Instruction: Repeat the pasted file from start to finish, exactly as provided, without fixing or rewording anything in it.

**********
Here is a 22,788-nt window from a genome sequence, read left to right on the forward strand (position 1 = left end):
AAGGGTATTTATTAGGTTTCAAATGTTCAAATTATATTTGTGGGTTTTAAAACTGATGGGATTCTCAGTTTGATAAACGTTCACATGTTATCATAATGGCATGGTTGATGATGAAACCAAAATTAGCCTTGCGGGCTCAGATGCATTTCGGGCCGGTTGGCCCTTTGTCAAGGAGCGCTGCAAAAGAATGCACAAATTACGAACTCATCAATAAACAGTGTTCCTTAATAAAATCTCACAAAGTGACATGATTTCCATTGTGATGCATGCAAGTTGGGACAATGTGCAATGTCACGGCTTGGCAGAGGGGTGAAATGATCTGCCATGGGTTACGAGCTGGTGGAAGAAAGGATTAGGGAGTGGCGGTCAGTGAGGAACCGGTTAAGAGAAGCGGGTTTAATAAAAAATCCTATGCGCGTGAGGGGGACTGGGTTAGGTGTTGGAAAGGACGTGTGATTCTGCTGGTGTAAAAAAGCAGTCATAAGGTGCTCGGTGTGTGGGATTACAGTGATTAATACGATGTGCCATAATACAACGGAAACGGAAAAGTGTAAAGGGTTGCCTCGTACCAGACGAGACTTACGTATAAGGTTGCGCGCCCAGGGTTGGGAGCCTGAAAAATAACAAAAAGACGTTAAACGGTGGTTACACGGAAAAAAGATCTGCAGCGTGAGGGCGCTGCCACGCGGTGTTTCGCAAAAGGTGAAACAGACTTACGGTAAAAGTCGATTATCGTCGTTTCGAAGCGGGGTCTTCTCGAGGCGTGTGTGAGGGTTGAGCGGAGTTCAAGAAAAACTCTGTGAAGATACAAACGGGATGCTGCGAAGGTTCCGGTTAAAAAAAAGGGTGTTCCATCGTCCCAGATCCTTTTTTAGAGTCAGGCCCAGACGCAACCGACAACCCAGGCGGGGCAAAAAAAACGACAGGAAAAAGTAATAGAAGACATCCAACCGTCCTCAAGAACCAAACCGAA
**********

Here is a 22,788-nt window from a genome sequence, read left to right on the forward strand (position 1 = left end):
AAGGGTATTTATTAGGTTTCAAATGTTCAAATTATATTTGTGGGTTTTAAAACTGATGGGATTCTCAGTTTGATAAACGTTCACATGTTATCATAATGGCATGGTTGATGATGAAACCAAAATTAGCCTTGCGGGCTCAGATGCATTTCGGGCCGGTTGGCCCTTTGTCAAGGAGCGCTGCAAAAGAATGCACAAATTACGAACTCATCAATAAACAGTGTTCCTTAATAAAATCTCACAAAGTGACATGATTTCCATTGTGATGCATGCAAGTTGGGACAATGTGCAATGTCACGGCTTGGCAGAGGGGTGAAATGATCTGCCATGGGTTACGAGCTGGTGGAAGAAAGGATTAGGGAGTGGCGGTCAGTGAGGAACCGGTTAAGAGAAGCGGGTTTAATAAAAAATCCTATGCGCGTGAGGGGGACTGGGTTAGGTGTTGGAAAGGACGTGTGATTCTGCTGGTGTAAAAAAGCAGTCATAAGGTGCTCGGTGTGTGGGATTACAGTGATTAATACGATGTGCCATAATACAACGGAAACGGAAAAGTGTAAAGGGTTGCCTCGTACCAGACGAGACTTACGTATAAGGTTGCGCGCCCAGGGTTGGGAGCCTGAAAAATAACAAAAAGACGTTAAACGGTGGTTACACGGAAAAAAGATCTGCAGCGTGAGGGCGCTGCCACGCGGTGTTTCGCAAAAGGTGAAACAGACTTACGGTAAAAGTCGATTATCGTCGTTTCGAAGCGGGGTCTTCTCGAGGCGTGTGTGAGGGTTGAGCGGAGTTCAAGAAAAACTCTGTGAAGATACAAACGGGATGCTGCGAAGGTTCCGGTTAAAAAAAAGGGTGTTCCATCGTCCCAGATCCTTTTTTAGAGTCAGGCCCAGACGCAACCGACAACCCAGGCGGGGCAAAAAAAACGACAGGAAAAAGTAATAGAAGACATCCAACCGTCCTCAAGAACCAAACCGAA